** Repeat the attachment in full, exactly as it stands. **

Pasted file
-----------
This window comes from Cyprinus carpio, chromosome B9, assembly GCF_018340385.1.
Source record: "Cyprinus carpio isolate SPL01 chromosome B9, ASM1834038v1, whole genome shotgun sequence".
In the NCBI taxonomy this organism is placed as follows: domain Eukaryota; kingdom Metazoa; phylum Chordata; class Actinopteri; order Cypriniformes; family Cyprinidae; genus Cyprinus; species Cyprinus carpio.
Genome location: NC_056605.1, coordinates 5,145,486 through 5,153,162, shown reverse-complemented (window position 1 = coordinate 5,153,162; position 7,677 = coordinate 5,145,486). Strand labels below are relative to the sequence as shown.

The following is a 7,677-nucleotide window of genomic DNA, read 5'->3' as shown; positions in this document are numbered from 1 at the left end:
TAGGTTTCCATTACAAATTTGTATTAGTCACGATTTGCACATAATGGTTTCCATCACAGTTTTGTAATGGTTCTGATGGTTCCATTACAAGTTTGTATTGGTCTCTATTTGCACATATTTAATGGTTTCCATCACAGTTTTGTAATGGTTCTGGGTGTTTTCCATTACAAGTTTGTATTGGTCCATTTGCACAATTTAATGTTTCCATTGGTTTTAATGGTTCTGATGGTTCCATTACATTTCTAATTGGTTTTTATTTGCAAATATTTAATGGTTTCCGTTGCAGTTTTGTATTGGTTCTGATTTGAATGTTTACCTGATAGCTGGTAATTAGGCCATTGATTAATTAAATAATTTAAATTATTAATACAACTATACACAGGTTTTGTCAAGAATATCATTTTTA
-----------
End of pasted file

This window comes from Cyprinus carpio, chromosome B9, assembly GCF_018340385.1.
Source record: "Cyprinus carpio isolate SPL01 chromosome B9, ASM1834038v1, whole genome shotgun sequence".
In the NCBI taxonomy this organism is placed as follows: domain Eukaryota; kingdom Metazoa; phylum Chordata; class Actinopteri; order Cypriniformes; family Cyprinidae; genus Cyprinus; species Cyprinus carpio.
Genome location: NC_056605.1, coordinates 5,145,486 through 5,153,162, shown reverse-complemented (window position 1 = coordinate 5,153,162; position 7,677 = coordinate 5,145,486). Strand labels below are relative to the sequence as shown.

The following is a 7,677-nucleotide window of genomic DNA, read 5'->3' as shown; positions in this document are numbered from 1 at the left end:
TAGGTTTCCATTACAAATTTGTATTAGTCACGATTTGCACATAATGGTTTCCATCACAGTTTTGTAATGGTTCTGATGGTTCCATTACAAGTTTGTATTGGTCTCTATTTGCACATATTTAATGGTTTCCATCACAGTTTTGTAATGGTTCTGGGTGTTTTCCATTACAAGTTTGTATTGGTCCATTTGCACAATTTAATGTTTCCATTGGTTTTAATGGTTCTGATGGTTCCATTACATTTCTAATTGGTTTTTATTTGCAAATATTTAATGGTTTCCGTTGCAGTTTTGTATTGGTTCTGATTTGAATGTTTACCTGATAGCTGGTAATTAGGCCATTGATTAATTAAATAATTTAAATTATTAATACAACTATACACAGGTTTTGTCAAGAATATCATTTTTA